Review: The Rise and Fall of Little Voice (Theatre Royal, Brighton, until Saturday, March 9)

A play about the tormented home life of a reluctant – but amazing – performer, thrust very much against her will into the spotlight could be the stuff of any contemporary TV talent show you could care to think of.

Strangely Jim Cartwright’s successful and oft-produced The Rise and Fall of Little Voice, written in 1992 with what would appear to be an 80s working men’s club/Northern town setting, seems slightly dated, but is clearly entertaining audiences nationally in a new production (directed by Cartwright himself) during a massive tour of the country.

Those more familiar with the film version might be surprised to find the play is less dark and sinister than on the big screen, but the story remains the same: shy Little Voice clinging on to memories of her late father by playing the records he loved and mimicking the divas featured on them, while her larger than life mother spirals out of control.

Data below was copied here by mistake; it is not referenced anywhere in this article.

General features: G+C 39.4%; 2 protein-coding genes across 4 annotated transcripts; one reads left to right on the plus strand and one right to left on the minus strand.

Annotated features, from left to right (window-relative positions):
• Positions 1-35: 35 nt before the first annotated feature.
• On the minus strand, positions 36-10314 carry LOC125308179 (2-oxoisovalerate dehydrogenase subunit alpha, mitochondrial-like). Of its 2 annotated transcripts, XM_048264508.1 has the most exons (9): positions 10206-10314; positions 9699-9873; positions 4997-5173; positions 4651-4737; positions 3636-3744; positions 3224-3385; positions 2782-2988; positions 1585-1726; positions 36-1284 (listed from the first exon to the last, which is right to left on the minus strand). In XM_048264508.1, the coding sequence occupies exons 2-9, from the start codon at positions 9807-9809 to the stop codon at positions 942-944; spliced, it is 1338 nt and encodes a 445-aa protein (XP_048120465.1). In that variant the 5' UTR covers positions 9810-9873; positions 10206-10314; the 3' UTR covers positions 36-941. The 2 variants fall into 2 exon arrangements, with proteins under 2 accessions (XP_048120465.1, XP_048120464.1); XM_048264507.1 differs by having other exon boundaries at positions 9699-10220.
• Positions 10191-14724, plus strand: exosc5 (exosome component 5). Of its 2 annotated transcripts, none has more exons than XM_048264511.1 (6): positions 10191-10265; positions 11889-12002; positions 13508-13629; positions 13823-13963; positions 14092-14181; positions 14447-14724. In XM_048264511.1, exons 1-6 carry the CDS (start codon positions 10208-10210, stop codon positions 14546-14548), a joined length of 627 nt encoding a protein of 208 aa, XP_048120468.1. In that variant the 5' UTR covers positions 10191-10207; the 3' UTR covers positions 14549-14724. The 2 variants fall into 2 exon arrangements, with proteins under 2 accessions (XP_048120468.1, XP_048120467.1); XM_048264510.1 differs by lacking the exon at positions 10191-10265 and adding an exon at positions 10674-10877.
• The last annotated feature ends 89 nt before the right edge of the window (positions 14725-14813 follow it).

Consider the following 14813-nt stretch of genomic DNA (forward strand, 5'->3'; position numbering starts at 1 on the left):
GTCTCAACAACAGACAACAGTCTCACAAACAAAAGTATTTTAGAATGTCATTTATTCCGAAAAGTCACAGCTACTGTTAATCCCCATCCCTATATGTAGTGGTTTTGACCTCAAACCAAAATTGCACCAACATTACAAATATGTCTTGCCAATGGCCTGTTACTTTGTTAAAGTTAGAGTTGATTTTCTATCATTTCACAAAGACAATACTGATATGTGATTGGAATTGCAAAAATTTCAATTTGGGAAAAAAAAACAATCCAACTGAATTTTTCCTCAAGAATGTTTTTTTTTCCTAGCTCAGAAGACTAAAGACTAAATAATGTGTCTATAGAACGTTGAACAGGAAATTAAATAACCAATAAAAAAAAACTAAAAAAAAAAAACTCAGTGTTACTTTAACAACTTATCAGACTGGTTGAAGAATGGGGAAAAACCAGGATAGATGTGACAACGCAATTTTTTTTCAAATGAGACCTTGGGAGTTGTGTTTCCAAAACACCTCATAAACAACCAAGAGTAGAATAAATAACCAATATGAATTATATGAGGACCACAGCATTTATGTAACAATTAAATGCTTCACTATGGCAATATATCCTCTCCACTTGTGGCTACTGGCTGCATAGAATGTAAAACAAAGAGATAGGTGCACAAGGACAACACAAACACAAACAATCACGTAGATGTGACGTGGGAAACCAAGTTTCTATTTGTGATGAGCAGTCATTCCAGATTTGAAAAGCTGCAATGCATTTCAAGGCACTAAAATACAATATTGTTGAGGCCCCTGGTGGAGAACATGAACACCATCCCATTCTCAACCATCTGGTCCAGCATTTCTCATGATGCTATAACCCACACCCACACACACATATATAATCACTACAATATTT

Beverley Callard plays monstrous drunken mother Mari with little subtlety and is so obnoxious it is impossible to like her, let alone have any sympathy for her – but perhaps in this looking glass version of the musical Gypsy that is the intention, as the mum has no ambitions for her daughter until the clink of cash is heard.

It is her dismissive talent scout boyfriend Ray (played with a Boycie swagger by Simon Thorp) who overhears “LV” singing the likes of Judy Garland and Edith Piaf standards, and comes up with a plan to launch her into the big time via the local club at an evening hosted by cheesy compere Mr Boo (Duggie Brown).

Ray Quinn provides the romantic interest as the telephone engineer whose shyness resonates with LV as he attempts to rescue her from her mental and physical captivity, but on stage the character is not developed well and Quinn has little more to do than stand at the side of the stage shouting up at the heroine’s bedroom window.

If the standing ovations and loud applause at the end of the show are reserved for Jess Robinson as Little Voice, then this is indeed justified. The impressionist, who is also a part of the brilliant singing group The Segue Sisters, is on very good form indeed showing the vulnerability of the little girl lost, a powerful divatastic voice, and some good impressions of singers ranging from Shirley Bassey and Cilla Black to Marilyn Monroe and Barbra Streisand.

This production does not crackle with much energy and some of the pre-show and interval entertainment is actually more enjoyable. Frankly there were times when I needed to pinch myself as a reminder this was a professional company rather than a village hall amateur troupe, though it’s a good reminder that you don’t have to be a big name to be the real star.

David Guest